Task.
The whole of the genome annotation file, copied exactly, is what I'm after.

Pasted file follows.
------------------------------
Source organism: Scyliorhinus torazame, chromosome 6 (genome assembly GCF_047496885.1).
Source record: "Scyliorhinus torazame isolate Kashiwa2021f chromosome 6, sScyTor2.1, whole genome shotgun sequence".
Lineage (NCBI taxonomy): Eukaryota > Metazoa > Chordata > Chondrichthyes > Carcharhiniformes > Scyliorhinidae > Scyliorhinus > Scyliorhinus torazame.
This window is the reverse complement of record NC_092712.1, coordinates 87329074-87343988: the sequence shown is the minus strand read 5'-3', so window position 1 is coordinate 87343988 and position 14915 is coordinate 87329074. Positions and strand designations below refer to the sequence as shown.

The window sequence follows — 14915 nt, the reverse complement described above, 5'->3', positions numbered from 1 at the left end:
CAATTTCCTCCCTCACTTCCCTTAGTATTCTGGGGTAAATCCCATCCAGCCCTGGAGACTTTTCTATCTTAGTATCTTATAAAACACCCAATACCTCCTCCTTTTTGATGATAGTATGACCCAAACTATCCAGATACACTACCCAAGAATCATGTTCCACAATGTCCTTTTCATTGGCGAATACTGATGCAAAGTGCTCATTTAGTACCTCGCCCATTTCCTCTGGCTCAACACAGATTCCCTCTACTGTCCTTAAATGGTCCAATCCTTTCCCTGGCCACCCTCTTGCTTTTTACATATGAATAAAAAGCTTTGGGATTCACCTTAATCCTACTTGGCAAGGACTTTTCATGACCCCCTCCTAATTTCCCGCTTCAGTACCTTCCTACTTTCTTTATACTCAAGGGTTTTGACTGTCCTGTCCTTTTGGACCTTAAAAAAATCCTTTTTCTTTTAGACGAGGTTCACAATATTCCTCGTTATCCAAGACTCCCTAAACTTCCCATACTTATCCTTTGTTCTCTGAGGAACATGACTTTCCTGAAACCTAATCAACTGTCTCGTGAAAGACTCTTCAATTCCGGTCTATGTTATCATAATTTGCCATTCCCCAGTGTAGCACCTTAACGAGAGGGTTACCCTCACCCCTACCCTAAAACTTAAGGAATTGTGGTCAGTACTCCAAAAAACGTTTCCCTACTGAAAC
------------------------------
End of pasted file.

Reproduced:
Source organism: Scyliorhinus torazame, chromosome 6 (genome assembly GCF_047496885.1).
Source record: "Scyliorhinus torazame isolate Kashiwa2021f chromosome 6, sScyTor2.1, whole genome shotgun sequence".
Lineage (NCBI taxonomy): Eukaryota > Metazoa > Chordata > Chondrichthyes > Carcharhiniformes > Scyliorhinidae > Scyliorhinus > Scyliorhinus torazame.
This window is the reverse complement of record NC_092712.1, coordinates 87329074-87343988: the sequence shown is the minus strand read 5'-3', so window position 1 is coordinate 87343988 and position 14915 is coordinate 87329074. Positions and strand designations below refer to the sequence as shown.

The window sequence follows — 14915 nt, the reverse complement described above, 5'->3', positions numbered from 1 at the left end:
CAATTTCCTCCCTCACTTCCCTTAGTATTCTGGGGTAAATCCCATCCAGCCCTGGAGACTTTTCTATCTTAGTATCTTATAAAACACCCAATACCTCCTCCTTTTTGATGATAGTATGACCCAAACTATCCAGATACACTACCCAAGAATCATGTTCCACAATGTCCTTTTCATTGGCGAATACTGATGCAAAGTGCTCATTTAGTACCTCGCCCATTTCCTCTGGCTCAACACAGATTCCCTCTACTGTCCTTAAATGGTCCAATCCTTTCCCTGGCCACCCTCTTGCTTTTTACATATGAATAAAAAGCTTTGGGATTCACCTTAATCCTACTTGGCAAGGACTTTTCATGACCCCCTCCTAATTTCCCGCTTCAGTACCTTCCTACTTTCTTTATACTCAAGGGTTTTGACTGTCCTGTCCTTTTGGACCTTAAAAAAATCCTTTTTCTTTTAGACGAGGTTCACAATATTCCTCGTTATCCAAGACTCCCTAAACTTCCCATACTTATCCTTTGTTCTCTGAGGAACATGACTTTCCTGAAACCTAATCAACTGTCTCGTGAAAGACTCTTCAATTCCGGTCTATGTTATCATAATTTGCCATTCCCCAGTGTAGCACCTTAACGAGAGGGTTACCCTCACCCCTACCCTAAAACTTAAGGAATTGTGGTCAGTACTCCAAAAAACGTTTCCCTACTGAAAC